Sales Representatives’ Associations of India, the largest union of drug 
sales personnel, representing tens of thousands nationwide, which called 
for the new regulation.

Unethical marketing practices are routine in the Indian pharmaceutical 
market, said Sanjeev Khandelwal, a union secretary who works as a drug 
salesman at an Indian company.

India’s annual drug sales, estimated at $16 billion, may be small by the 
standards of the United States or Europe, but the market is attractive 
because it has been growing faster than 10 percent annually in recent 
years, placing it far ahead of developed markets in terms of growth.

It is also unusually competitive. Until about a decade ago, Indian 
intellectual-property law let manufacturers ignore drug patents — and 
thousands of manufacturers cropped up. Today India generally honors 
patents, but its medical marketplace retains its Wild West roots in the 
form of countless confusing brands and extreme price competition. As a 
government expert panel noted in a 2011 report, “The market is flooded 
by irrational, nonessential and even hazardous drugs that waste 
resources and compromise health.”

In this battle for sales, employees like Mr. Awasthi are the drug 
companies’ front-line foot soldiers.

In an email, Mr. Kadkol, the Abbott India spokesman, said, “We are 
deeply saddened to learn of Ashish Awasthi’s tragic demise,” describing 
him as “among the top performers in 2015.”

The ‘Perfect Life’

As multinationals like Abbott expand in India, they bring something 
powerfully attractive to the nation’s emerging middle class: jobs. The 
positions they offer become highly coveted, both for the prestige of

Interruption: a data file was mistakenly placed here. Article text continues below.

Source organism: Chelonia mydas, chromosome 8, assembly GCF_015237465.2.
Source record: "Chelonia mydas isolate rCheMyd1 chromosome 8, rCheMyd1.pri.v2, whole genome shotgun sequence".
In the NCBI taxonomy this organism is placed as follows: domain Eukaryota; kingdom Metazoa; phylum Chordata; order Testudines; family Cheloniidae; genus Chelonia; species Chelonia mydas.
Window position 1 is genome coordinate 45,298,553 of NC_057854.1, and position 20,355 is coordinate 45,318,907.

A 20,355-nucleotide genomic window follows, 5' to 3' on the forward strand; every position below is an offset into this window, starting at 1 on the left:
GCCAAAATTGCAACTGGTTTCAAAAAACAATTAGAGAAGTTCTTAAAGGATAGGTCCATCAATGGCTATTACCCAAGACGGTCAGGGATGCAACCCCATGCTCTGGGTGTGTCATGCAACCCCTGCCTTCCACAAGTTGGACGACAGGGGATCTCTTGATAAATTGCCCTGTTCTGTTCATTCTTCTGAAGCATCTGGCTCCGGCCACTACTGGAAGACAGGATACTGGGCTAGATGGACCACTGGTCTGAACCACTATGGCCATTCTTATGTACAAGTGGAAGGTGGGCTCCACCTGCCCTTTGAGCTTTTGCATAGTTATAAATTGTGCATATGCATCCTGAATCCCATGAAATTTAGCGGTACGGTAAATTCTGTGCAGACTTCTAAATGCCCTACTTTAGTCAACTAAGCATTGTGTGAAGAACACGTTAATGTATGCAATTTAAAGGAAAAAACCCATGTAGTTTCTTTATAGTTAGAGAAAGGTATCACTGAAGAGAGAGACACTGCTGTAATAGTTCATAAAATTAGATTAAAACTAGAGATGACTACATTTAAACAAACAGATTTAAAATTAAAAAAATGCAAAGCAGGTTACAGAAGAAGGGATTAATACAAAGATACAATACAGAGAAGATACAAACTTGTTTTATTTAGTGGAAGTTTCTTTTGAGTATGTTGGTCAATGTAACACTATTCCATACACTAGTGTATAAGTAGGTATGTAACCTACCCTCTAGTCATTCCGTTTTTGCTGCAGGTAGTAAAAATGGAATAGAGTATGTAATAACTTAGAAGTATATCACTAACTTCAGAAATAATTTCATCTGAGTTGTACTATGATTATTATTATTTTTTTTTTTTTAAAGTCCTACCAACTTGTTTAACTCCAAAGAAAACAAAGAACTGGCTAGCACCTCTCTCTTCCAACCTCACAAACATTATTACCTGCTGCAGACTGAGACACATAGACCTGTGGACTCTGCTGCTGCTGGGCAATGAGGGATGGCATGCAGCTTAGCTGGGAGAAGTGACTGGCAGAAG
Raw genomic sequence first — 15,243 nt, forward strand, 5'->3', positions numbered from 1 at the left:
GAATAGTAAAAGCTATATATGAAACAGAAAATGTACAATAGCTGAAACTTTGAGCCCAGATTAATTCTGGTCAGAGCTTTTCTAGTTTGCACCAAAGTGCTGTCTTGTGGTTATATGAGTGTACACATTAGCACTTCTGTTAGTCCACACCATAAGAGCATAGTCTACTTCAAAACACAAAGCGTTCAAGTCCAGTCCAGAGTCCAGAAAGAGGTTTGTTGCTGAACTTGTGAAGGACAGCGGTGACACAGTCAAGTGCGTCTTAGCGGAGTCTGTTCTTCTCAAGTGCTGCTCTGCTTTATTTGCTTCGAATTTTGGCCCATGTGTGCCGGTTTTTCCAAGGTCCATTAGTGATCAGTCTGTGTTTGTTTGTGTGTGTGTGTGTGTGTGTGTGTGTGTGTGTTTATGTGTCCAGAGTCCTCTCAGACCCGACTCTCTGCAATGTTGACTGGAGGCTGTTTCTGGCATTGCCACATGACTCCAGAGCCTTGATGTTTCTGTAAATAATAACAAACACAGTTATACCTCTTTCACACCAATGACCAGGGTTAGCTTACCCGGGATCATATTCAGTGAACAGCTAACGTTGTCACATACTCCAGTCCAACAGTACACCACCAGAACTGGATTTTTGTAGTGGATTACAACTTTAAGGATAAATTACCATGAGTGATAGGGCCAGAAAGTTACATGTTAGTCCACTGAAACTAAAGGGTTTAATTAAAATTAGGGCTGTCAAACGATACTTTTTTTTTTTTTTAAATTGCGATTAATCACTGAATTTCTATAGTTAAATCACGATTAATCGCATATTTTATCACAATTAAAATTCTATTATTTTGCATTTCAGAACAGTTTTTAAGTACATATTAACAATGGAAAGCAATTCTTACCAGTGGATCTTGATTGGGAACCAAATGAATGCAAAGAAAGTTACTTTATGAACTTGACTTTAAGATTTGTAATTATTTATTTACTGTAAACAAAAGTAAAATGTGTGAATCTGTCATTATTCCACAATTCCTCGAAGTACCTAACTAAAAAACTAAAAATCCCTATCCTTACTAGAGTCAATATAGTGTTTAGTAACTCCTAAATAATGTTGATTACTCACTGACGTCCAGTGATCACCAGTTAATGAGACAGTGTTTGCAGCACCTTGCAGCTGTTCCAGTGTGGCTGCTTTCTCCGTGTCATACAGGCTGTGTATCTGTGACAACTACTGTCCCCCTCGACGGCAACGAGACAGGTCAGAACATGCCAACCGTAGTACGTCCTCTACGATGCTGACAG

working for a global company and because India’s economy — despite its 
7.6 percent growth — still produces far too few jobs for the one million 
people who enter the work force each month.

This sets the stage for fierce competition for positions like these — 
and a desperation to retain them.

Mr. Awasthi embodied these ambitions. Hailing from a farming town about 
400 miles northeast of Indore, he was one of the countless people who 
flock to India’s cities with hopes of climbing the economic and social 
ladder.

In December 2013, when Abbott hired him as a salesman, he felt he had 
won the lottery, said his 27-year-old widow, Anita Awasthi. He told her, 
“I can do everything for you now,” she recalled recently for visitors 
who had come to her home to offer their condolences.

His job was persuading doctors to use Abbott’s medicines for 
neurological diseases, and he was a disciplined salesman, according to a 
former boss, Ramchandra Tiwari. It is a grueling job, Mr. Tiwari said, 
requiring aggressive efforts to catch doctors’ attention early in the 
morning or late in the evening.

Mr. Awasthi thrived, though. In 2015 he won a top salesman award. The 
young couple had made many close friends, his wife said, and maintained 
a busy social life going to movies and visiting area temples. She called 
theirs the “perfect life.”

And they began to stretch financially. Mr. Awasthi bought a car — a 
sought-after symbol of arrival in the Indian middle class — and proudly 
carried a snapshot of it, garlanded with flowers. And he took out a loan 
to buy a one-bedroom apartment for about $20,000.

The purchases meant money was tight, Ms. Awasthi said. Her husband 
recently asked a friend to borrow about $70 to pay their 7-year-old 
daughter’s school fees.

Still, all was good, she said, until this June, when he got a new 
manager. According to his previous manager, Mr. Tiwari, the demands on 
the sales staff rapidly built. Mr. Tiwari described it as “inhuman and 
unnatural” pressure to sell.

The day he was found dead, Mr. Awasthi had been expected to attend a 
meeting with his new boss. Ms. Awasthi believes her husband — despite 
being a top performer — expected to lose his coveted job that day.

Camps for Checkups

Mr. Gupta, the 37-year-old manager for neurology products in the 
northern city of Chandigarh, arrived at Abbott India from Solvay Pharma 
India when the two drug makers merged in 2011. Abbott India’s parent 
company acquired Solvay Pharmaceuticals, of Belgium, for $6.2 billion in 
2010.

 From the start, a contentious issue between Mr. Gupta and his managers 
was Abbott’s use of sales personnel to perform medical tests at health 
camps.

In India, where many people lack affordable care, these mass screenings 
have become a common way for drug makers to lift sales, according to